From Edinburgh, I got a flight back to Gatwick, and the next morning I caught a National Express coach to Heathrow for my flight back to Australia. (Yes, this sounds absurdly complicated; but at the time I was making my bookings, this worked out cheaper than a Heathrow-Edinburgh flight)..

Final Adventures in London

This is my last evening in London – I fly out to Edinburgh tomorrow morning.

Sunday morning was the second day of the England Cup. My bout was at 9:55, and it was over very quickly. I was completely outclassed by the Japanese fencer, Seira Nakayama, who demolished me 15-2 (she ended up placing 14th in the competition). However, it was an enjoyable – if short – bout, and I’m totally delighted with my final placing of 44th in a field of 84.

I had planned to stay on and watch the end of the competition, but the cold I had meant I went through all the handkerchiefs I had brought with me, so I decided it would be better to head off at about lunchtime. After resupplying myself with hankies, I went on the “Old Westminster” walk in the afternoon. It was half the “public” side of Westminster, and half walking through some of the back streets, and was very interesting, though VERY cold.

Mum had arrived in London on Sunday, so on Monday we went out together. In the morning we wandered around Bloomsbury, and then went into the British Museum so I could see the old Reading Room. Ever so swish! Then we went to the National Portrait Gallery, caught the bus down Piccadilly (riding the top of a double decker bus being One Of Those London Things) and finally walked through Hyde Park. In the evening I met up with Emma and Alex, as we had been invited to the “official” opening of a new elite fencing venue in North London. They had arranged a team match between the UK and China, and asked us to come along so they could have a UK-Australia match as well. Unfortunately, Jess couldn’t make it, as she wasn’t feeling well, so we were a weaker team than we might have been, and the UK beat us 45-37 (I think). China then beat them 45-44. It was a fun evening.

Today was cold and rainy. It was also the day I had decided to go to Hampton Court Palace, and I decided to stick with the plan, in spite of the weather. I’m very glad I did. Going around Henry VIII’s kitchens was cold (except for the room with a big fire in it), but the rest of the Palace wasn’t too bad, and it was fascinating seeing three different historical periods (Henry VIII, William-and-Mary, and George II-and-Caroline) all in one place. I was a bit worried at first, when numerous school groups seemed to be arriving, but they mostly seemed to be only looking at the Tudor bits. By the time we had finished going round the palace (four separate audio tours, which took several hours, plus a really nice and relatively inexpensive lunch in the cafe) the rain had more-or-less stopped, so we decided to walk through the gardens a bit.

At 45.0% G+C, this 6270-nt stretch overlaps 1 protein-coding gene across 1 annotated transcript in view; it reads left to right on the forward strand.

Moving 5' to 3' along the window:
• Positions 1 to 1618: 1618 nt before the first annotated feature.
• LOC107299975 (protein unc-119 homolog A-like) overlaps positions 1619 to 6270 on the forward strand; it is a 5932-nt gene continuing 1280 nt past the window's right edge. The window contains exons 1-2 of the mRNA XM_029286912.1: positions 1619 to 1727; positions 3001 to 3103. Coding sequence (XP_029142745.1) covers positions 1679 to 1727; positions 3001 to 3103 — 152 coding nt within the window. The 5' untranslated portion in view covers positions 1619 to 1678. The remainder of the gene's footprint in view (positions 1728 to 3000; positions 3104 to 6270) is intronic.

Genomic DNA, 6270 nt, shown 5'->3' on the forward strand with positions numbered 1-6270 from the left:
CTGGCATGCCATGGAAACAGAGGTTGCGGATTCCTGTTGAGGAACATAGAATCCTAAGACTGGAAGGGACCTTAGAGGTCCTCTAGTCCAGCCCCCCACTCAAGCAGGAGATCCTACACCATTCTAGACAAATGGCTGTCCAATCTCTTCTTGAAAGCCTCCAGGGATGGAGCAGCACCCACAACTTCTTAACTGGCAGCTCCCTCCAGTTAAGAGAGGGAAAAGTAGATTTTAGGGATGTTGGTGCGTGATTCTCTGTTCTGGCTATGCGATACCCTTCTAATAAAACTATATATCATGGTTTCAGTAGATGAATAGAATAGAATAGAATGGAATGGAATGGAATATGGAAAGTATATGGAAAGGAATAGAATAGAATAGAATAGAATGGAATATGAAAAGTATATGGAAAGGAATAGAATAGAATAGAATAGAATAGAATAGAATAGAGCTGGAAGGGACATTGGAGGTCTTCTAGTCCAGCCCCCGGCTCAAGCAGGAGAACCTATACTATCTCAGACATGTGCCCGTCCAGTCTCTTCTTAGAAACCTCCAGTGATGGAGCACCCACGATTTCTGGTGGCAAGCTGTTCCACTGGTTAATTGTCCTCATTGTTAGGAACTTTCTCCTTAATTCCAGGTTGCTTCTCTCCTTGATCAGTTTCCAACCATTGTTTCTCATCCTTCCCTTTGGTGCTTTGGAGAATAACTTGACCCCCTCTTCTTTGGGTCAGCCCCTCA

We planned to just take a look at the maze, since it didn’t really seem the weather for potentially spending ages wandering around lost. But the man at the entrance said it wouldn’t take us more than 5 or 10 minutes, so we decided to go in … and it actually took much less time than that. I didn’t really have a fixed plan – and I certainly didn’t have a mental map of the maze – but for some reason, just following my instinct at each decision point seemed to get us to the centre in a remarkably short space of time, and without any obvious looping around. It didn’t seem quite like the description in Jerome K. Jerome’s Three Men in a Boat – once you got to the centre, the exit was right there next to you, so there was none of the leaving the centre and then unexpectedly finding oneself back there. The only thing I didn’t like about it was that there were audio recordings that played at you on certain corners. I recognised one of them (from Three Men in a Boat) so I assume the others were also quotes from things that specifically referenced the maze. But I found them annoying.

As well as the maze, we walked through some of the more formal parts of the garden. Much of the statuary was wrapped in cloth (presumably to protect it from the elements) so one could only guess what the figures were, but other than that, the gardens were very nice (if cold).

More Adventures in London

I didn’t do as much on Thursday and Friday as I did on my first three days in London. On Thursday morning I was feeling a bit sick (I’d picked up a cold from someone on the plane), so, since I wanted to go to Swash and Buckle Fencing Club again that night, I decided to have a quiet morning. In the afternoon, I did the Kensington Village walk, which was with Emily, who had also taken the Hampstead Village walk. Kensington Village was good – lots more blue plaques, and a fair bit of Royal history – although I think I preferred Hampstead. Towards the end of the walk, however, I suddenly realised my voice had become a croak, and it hurt to swallow. So I reluctantly decided not to go to Swash that night.

My throat was still bad on Friday morning, and I self-diagnosed a throat infection, which would probably need antibiotics. As a result, instead of doing the “Westminster Nobody Knows” walk, I went to see a doctor. He agreed with my diagnosis, gave me antibiotics for the throat and a decongestant for my chest … and told me I would fence badly in the competition the next day (a conclusion I had already come to myself). Since I didn’t feel too bad, apart from my throat, I decided that resting up in the afternoon would be unlikely to have a significant impact on my performance the next day, and I went off to do the “Legal and Illegal London” (Inns of Court) walk. It was another interesting one – though it seems like every walk I do has a bigger crowd than the one before – with some Dickens and Shakespeare references, as well as legal stuff. In the evening, I caught the train out to Reading, to have dinner with Erin O’Neill, a former Sydney Uni fencer who I haven’t seen in years.